...at their 18th birthday party, Warlock proudly unveiled the certificate that declared them an ordained Universal Life Church minister, acquired at 12:03 that morning on the internet, which meant, of course, that from that day forward, they were authorized to perform marriage ceremonies for –wink, wink, nudge, nudge– nearly anyone.

 

The evening of Warlock’s 18th birthday party, after Crowley and Aziraphale got back to their cottage, Crowley threw A Night At The Opera on the turntable, carefully dropping the needle four tracks in.

“What is this bebop?” Aziraphale fussed, even though he knew the song perfectly well.

“You’re my best friend,” Crowley answered, holding out a hand. “Dance with me.”

“Neither one of us knows how to dance, dear,” Aziraphale replied.

“We’ll figure it out together. Now stop being coy and come here.”

So they made up their own dance, laughing and stepping on each other’s toes, and as the song ended, Crowley kissed him.

“Marry me, angel,” he said, pressing his forehead against Aziraphale’s.

Aziraphale leaned back, blinking. “Excuse me?”

“Did I stutter?”

Aziraphale scrunched up his nose. “You’ve been spending too much time with Warlock and Adam, I see.”

“I’m sorry,” Crowley said, laughing. “I couldn’t help myself.”

“Oh, well, it happens to the best of us, I suppose.”

“I was being serious, though,” Crowley said, dropping to one knee and gazing up at Aziraphale. “Will you marry me?”

“Good Lord,” Aziraphale said, flustered. “The answer is yes, of course. Now get up, you ridiculous demon.”

“Really?” Crowley asked, standing up too quickly and clutching at Aziraphale for balance.

“Of course! Did you actually think I would say no?”

“I didn’t really think that far ahead,” Crowley admitted. 

Aziraphale laughed, tilting his chin up the slightest bit, and Crowley obligingly kissed him again.

 

Much to Warlock’s excitement (and Adam’s...and Pepper’s...and Anathema’s...and, well, everybody’s), Crowley and Aziraphale arranged to be married shortly after that, in the meadow near Adam’s house, right by a gnarled old apple tree. Warlock conducted the ceremony, of course, and even though Shadwell grumbled half-heartedly all the while, a lovely time was had by all.

If you live in Tadfield, you might even remember the day it happened. It was one of those days that started off with rain and heavy clouds, until the sun abruptly cut through at about a quarter to three in the afternoon, bright rays unfurling like banners of light, connecting the sky to the earth. After that, the most glorious triple rainbow that had ever been seen in the entire history of the world spilled out across the sky.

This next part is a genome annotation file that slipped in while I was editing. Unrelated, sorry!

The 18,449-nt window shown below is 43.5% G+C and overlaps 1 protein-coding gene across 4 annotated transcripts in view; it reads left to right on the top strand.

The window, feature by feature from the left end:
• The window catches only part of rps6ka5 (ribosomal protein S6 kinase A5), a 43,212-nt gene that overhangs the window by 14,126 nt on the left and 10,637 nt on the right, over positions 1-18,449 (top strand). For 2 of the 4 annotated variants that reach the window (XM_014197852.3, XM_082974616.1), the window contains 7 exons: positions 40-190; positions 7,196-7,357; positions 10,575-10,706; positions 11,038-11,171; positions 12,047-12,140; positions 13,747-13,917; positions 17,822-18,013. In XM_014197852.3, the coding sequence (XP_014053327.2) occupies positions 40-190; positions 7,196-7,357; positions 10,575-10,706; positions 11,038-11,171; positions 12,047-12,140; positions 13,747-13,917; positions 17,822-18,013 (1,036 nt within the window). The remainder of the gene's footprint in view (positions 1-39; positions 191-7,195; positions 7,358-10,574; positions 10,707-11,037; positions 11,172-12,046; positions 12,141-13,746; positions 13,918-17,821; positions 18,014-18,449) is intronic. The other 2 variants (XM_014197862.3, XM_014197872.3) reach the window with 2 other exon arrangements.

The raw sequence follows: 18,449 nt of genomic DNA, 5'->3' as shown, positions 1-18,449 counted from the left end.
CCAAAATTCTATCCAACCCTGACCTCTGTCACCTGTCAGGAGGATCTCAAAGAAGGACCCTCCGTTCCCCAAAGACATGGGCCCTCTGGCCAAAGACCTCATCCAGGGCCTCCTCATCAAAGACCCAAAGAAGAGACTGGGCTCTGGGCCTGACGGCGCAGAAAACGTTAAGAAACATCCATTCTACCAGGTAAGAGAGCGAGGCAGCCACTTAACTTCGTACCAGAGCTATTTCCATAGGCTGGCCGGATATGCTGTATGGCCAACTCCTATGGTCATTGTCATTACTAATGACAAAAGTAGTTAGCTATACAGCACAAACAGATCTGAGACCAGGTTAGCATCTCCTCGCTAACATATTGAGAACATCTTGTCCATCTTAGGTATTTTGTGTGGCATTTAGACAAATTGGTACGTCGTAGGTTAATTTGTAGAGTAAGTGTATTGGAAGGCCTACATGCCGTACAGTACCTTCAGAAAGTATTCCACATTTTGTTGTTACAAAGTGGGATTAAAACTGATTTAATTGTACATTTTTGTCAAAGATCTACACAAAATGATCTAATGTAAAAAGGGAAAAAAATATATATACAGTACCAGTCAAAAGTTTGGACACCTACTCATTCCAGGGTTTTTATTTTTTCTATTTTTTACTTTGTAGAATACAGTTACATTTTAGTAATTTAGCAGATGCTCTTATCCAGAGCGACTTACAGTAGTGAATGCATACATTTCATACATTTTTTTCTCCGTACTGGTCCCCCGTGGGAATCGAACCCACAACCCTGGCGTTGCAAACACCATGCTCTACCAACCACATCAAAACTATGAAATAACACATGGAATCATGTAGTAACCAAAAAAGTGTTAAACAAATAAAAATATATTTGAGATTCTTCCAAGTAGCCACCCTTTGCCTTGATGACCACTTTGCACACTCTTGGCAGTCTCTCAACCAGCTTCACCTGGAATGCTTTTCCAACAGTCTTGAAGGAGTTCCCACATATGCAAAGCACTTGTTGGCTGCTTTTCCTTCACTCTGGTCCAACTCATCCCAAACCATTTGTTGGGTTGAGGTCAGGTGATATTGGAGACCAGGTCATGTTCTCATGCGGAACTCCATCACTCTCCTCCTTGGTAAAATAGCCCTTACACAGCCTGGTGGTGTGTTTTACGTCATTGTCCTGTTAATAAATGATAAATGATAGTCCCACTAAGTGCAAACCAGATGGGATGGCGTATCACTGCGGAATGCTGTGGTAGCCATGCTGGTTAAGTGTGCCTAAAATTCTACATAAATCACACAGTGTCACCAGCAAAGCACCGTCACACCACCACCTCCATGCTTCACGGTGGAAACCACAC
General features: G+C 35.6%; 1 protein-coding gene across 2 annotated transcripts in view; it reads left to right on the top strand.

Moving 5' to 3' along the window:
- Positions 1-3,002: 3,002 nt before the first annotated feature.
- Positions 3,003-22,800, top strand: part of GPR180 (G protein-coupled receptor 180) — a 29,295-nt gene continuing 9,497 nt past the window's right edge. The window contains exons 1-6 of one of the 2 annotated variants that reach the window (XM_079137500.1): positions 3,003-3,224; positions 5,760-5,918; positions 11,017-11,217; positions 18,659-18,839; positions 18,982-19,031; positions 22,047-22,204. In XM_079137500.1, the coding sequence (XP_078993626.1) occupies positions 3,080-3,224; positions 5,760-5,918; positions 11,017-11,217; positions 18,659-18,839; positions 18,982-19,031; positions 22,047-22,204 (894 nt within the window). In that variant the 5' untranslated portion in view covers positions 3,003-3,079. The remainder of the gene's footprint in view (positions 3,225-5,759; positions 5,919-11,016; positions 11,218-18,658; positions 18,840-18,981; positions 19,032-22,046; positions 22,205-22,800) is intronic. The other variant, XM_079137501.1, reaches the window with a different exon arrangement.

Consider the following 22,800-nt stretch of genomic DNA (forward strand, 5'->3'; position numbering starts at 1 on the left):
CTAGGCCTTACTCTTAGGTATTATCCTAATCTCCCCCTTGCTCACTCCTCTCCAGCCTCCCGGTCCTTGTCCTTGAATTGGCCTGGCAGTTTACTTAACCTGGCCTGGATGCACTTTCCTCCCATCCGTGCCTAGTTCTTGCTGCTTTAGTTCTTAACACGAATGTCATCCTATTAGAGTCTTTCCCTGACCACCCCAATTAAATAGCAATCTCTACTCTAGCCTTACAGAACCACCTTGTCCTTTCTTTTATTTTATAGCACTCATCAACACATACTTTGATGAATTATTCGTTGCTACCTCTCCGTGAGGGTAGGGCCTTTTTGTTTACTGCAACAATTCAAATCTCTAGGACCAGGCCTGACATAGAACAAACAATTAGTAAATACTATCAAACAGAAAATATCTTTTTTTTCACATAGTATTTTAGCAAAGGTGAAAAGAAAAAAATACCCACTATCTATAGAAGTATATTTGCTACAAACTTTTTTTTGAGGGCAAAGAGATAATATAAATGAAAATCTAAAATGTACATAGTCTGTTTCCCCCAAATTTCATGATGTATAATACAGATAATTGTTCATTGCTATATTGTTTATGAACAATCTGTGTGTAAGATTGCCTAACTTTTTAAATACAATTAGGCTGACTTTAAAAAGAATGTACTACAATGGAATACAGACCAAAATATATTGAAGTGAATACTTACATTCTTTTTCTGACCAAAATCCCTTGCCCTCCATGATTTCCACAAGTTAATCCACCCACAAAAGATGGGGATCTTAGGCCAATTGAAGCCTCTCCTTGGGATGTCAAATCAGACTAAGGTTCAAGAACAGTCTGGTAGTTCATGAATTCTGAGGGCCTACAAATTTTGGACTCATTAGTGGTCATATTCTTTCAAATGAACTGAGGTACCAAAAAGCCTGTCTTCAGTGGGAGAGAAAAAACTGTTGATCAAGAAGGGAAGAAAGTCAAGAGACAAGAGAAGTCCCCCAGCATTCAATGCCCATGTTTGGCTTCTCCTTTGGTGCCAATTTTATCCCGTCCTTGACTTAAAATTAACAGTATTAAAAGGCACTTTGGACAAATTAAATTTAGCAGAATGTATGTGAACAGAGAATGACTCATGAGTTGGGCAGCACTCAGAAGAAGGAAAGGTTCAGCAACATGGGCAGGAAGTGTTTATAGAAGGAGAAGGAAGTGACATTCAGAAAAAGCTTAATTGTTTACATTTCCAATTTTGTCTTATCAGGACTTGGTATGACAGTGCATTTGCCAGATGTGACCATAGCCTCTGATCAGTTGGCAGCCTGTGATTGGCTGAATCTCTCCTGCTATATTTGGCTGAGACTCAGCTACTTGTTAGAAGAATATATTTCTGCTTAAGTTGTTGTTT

There might even be video of it online, because Newt couldn’t help himself, though nothing filmed could really do it justice, of course, and besides, the best parts would be missing.

Imagine wings unfurling in a celestial embrace – bright white and glimmering black. Imagine laughter, crêpes and wine. Imagine music playing on tinny little speakers and joyfully awkward dancing, because nobody really knew what they were doing except for Harriet, who had been sent to finishing school, and Madame Tracy, who had collected all sorts of useful skills throughout her life. 

Imagine Crowley and Aziraphale’s shock at receiving Uriel’s gift of a meticulous copy of the Codex Gigas (which only Aziraphale and Warlock were really excited about) and Dagon’s gift of a fancy new label-maker like the ones used in libraries (which resulted in everyone and everything at the wedding being labelled by Adam, Brian, Pepper and Wensleydale by the end of the day). 

Imagine that Gabriel secretly messed with the weather schedule to make it a sunny day when it should have been grey, while Beelzebub convinced all the noxious insects in the meadow to go on a short holiday.

And imagine how thoroughly surprised everyone had been by the rainbow. Naturally, the humans had attributed it to either Crowley and/or Aziraphale, and the angels and demons had just assumed someone else had done it. In reality, however, it hadn’t been a part of any of their plans. Rather, it had appeared in the sky like the ineffable thing that it was, shining and mysterious, coming into existence seemingly of its own volition. Perhaps it was a blessing, perhaps a good omen, or perhaps just a bit of sunlight refracted and reflected thrice...or maybe, just maybe, it was all of that at once.